For those of you who follow along with my farm life, you have seen stories of smooth workings and those bumps in the road over the seasons. I am honored to be able to share the stories of the barn work, the fields that produce our hay and grazing space, the births and sometimes deaths of our herd. I have shared freely the struggle of invasive species like Scotch Broom and Tansy along with the struggle to balance nature along with running a farm. Continue reading
As I was taking a walk down by the river, I came across a few rocks that looked odd compared to the other rocks in the area.
Rocks smaller than golf balls looked like they had been painted red with most of it worn off. Red painted rocks are used by the Oregon Department of Fish and Wildlife where they are monitoring native fish runs.
Our property has been monitored for years by the ODFW. A couple times a year, workers donned in waders, boots and waterproof coats trek in past fences and fields to the four established crossings on the river to check the rocks that help locate the monitoring spots in the water. 8 x 11 plastic signs with bold black lettering are tacked up on trees along the water route signaling the observation area to those who are around or near the river.
The rocks that I happened across today were no where near any of our crossings and must have tumbled in during high water. Hopefully there are some that did not get washed away during the winter storms and are still helpful with the monitoring.
The spring skunk cabbage is now in full bloom and is gracing the wet swamp below the blackberry vines.
A perennial beauty, the skunk cabbage emerges from the mud to give us a chance to ponder the warmer days to come.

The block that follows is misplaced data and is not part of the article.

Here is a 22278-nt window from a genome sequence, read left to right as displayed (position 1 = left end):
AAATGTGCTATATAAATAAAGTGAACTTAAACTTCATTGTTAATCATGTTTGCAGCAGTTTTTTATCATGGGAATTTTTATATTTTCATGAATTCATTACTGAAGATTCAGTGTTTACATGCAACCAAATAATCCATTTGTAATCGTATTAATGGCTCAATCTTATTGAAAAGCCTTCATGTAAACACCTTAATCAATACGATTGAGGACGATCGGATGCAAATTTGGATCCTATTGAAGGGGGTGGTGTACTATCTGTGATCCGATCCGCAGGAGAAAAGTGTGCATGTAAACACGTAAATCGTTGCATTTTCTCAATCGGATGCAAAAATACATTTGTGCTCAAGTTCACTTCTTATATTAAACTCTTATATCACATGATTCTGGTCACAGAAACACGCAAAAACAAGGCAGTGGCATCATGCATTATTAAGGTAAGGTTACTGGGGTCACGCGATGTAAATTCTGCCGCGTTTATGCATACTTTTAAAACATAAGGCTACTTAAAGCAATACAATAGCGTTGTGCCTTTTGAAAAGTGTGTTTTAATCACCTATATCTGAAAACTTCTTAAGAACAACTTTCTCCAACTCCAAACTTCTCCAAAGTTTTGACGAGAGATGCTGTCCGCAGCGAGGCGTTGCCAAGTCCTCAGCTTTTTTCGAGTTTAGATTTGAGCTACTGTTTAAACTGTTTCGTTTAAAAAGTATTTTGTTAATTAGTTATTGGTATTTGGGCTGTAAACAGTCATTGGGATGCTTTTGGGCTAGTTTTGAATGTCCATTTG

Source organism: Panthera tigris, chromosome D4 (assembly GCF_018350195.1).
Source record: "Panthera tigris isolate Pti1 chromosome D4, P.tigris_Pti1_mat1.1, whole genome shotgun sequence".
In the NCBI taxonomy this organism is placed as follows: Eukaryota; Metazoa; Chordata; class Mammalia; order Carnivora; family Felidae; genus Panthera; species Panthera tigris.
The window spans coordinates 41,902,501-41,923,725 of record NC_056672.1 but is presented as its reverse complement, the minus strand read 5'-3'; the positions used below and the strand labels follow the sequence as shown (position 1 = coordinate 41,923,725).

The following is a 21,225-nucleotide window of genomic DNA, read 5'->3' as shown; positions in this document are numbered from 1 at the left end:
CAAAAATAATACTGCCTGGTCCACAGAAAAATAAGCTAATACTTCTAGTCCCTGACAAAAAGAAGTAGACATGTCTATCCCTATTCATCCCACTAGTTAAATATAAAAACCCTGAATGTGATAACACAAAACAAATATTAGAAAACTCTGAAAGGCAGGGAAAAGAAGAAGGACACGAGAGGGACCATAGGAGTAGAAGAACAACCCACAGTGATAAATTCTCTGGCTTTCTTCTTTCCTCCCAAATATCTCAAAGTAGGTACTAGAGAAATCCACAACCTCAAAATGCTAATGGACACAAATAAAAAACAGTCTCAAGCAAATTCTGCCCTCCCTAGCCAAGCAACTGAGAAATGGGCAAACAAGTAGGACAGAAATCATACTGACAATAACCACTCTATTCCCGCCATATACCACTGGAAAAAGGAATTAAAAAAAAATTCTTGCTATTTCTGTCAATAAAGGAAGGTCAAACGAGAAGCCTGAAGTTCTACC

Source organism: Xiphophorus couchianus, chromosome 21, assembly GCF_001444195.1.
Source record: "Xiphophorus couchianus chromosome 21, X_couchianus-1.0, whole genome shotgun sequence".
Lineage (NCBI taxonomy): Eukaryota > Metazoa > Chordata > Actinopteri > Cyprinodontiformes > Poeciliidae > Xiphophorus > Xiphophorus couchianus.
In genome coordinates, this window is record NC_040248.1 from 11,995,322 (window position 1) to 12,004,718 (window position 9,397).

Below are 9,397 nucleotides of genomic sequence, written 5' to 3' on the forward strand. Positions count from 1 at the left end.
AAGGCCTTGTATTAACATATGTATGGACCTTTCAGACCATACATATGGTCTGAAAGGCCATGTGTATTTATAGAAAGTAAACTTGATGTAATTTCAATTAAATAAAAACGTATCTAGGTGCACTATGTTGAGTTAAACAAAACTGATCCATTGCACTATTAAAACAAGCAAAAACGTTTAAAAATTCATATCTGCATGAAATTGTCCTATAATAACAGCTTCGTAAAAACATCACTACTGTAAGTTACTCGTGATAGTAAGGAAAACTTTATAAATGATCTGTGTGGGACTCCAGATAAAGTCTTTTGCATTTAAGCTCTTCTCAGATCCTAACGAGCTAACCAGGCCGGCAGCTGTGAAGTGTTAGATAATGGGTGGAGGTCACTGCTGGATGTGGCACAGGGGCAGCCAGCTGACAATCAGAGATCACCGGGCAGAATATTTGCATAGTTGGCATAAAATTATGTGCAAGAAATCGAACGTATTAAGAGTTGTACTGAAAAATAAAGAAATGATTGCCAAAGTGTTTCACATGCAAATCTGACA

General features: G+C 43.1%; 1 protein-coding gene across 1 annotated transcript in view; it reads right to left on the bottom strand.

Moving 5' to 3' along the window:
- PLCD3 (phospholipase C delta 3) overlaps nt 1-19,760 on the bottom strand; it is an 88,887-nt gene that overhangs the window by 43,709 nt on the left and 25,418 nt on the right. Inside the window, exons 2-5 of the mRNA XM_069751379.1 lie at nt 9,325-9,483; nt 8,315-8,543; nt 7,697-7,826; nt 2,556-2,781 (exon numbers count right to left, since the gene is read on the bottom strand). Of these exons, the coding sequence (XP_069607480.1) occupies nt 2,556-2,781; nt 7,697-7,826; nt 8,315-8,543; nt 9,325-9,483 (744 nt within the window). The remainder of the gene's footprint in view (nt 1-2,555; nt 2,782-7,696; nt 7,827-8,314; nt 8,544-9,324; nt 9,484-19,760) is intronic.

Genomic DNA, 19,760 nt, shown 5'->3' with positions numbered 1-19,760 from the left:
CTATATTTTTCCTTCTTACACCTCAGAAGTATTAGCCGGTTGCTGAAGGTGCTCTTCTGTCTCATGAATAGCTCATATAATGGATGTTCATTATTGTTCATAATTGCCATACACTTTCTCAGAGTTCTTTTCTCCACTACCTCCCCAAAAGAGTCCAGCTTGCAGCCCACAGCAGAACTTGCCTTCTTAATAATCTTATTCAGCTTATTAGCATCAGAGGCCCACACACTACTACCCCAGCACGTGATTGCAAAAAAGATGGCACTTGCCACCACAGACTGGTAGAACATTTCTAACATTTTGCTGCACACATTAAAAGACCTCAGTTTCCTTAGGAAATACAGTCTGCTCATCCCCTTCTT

A trip down memory lane reminds my of my Aunt Julia and her love of skunk cabbage or maybe it was the tolerance for skunk cabbage. Duly named after the scent, the yellow spring horns with green centers and brighter green leaves are tempting to pick. They grow in the wetter areas of the swales, where the tussock and bunch grass grows.
The bright color calls out to kids to gather the frond-like wide petals into bouquets, which is just what Aunt Julia’s children did one day, they gathered and gathered and gathered until they had a huge bunch.
By the time they got their treasure back to the house as a surprise for their mother, the kids smelled like both skunk and swamp muck. Their smiles were as bright at the golden horns they bestowed on their surprised mother. There were so many in the huge bunch that they would not fit in one vase so the house was filled with bouquets set up in every room.
Aunt Julia thanked each child for the beautiful, long-lasting, odoriferous gift but also told the story that the glorious blooms would last so much longer if they were left to grow rather than pick them. Each kid got a mid-week bath that day, a highly unusual treat as they were as happy as guppies splashing away the muck and a bit of the smell.
Weeks after the blooms faded out and the vases emptied of their contents, the house still smelled like skunk cabbage.
That was the beginning of the many trips that the kids took their mother out to the swamp to see the bouquets in their natural habitat. Aunt Julia thanked the kids each time she was shown natures bounty left in the wild grateful that the smell was left far from the house.